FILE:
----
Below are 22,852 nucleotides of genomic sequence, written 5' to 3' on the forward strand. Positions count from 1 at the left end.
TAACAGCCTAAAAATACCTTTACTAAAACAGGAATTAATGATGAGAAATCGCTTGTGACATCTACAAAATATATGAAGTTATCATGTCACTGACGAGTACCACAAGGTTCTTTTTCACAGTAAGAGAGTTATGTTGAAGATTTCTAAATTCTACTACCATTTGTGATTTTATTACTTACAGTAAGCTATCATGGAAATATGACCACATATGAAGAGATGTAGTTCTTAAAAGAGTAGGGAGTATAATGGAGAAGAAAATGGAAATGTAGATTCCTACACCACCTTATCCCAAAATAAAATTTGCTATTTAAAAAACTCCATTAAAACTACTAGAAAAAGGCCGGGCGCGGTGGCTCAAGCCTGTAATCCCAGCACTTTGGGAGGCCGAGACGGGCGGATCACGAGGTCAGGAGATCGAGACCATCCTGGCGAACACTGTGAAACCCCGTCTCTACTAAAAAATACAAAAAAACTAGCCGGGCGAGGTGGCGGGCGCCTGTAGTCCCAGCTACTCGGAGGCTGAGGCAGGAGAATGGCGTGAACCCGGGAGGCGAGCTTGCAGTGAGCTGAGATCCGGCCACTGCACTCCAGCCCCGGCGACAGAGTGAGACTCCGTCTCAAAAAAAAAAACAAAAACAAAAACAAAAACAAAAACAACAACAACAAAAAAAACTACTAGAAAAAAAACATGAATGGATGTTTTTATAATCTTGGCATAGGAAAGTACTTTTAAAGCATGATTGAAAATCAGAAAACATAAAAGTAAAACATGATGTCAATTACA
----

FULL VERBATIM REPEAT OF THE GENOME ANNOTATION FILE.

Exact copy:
Below are 22,852 nucleotides of genomic sequence, written 5' to 3' on the forward strand. Positions count from 1 at the left end.
TAACAGCCTAAAAATACCTTTACTAAAACAGGAATTAATGATGAGAAATCGCTTGTGACATCTACAAAATATATGAAGTTATCATGTCACTGACGAGTACCACAAGGTTCTTTTTCACAGTAAGAGAGTTATGTTGAAGATTTCTAAATTCTACTACCATTTGTGATTTTATTACTTACAGTAAGCTATCATGGAAATATGACCACATATGAAGAGATGTAGTTCTTAAAAGAGTAGGGAGTATAATGGAGAAGAAAATGGAAATGTAGATTCCTACACCACCTTATCCCAAAATAAAATTTGCTATTTAAAAAACTCCATTAAAACTACTAGAAAAAGGCCGGGCGCGGTGGCTCAAGCCTGTAATCCCAGCACTTTGGGAGGCCGAGACGGGCGGATCACGAGGTCAGGAGATCGAGACCATCCTGGCGAACACTGTGAAACCCCGTCTCTACTAAAAAATACAAAAAAACTAGCCGGGCGAGGTGGCGGGCGCCTGTAGTCCCAGCTACTCGGAGGCTGAGGCAGGAGAATGGCGTGAACCCGGGAGGCGAGCTTGCAGTGAGCTGAGATCCGGCCACTGCACTCCAGCCCCGGCGACAGAGTGAGACTCCGTCTCAAAAAAAAAAACAAAAACAAAAACAAAAACAAAAACAACAACAACAAAAAAAACTACTAGAAAAAAAACATGAATGGATGTTTTTATAATCTTGGCATAGGAAAGTACTTTTAAAGCATGATTGAAAATCAGAAAACATAAAAGTAAAACATGATGTCAATTACA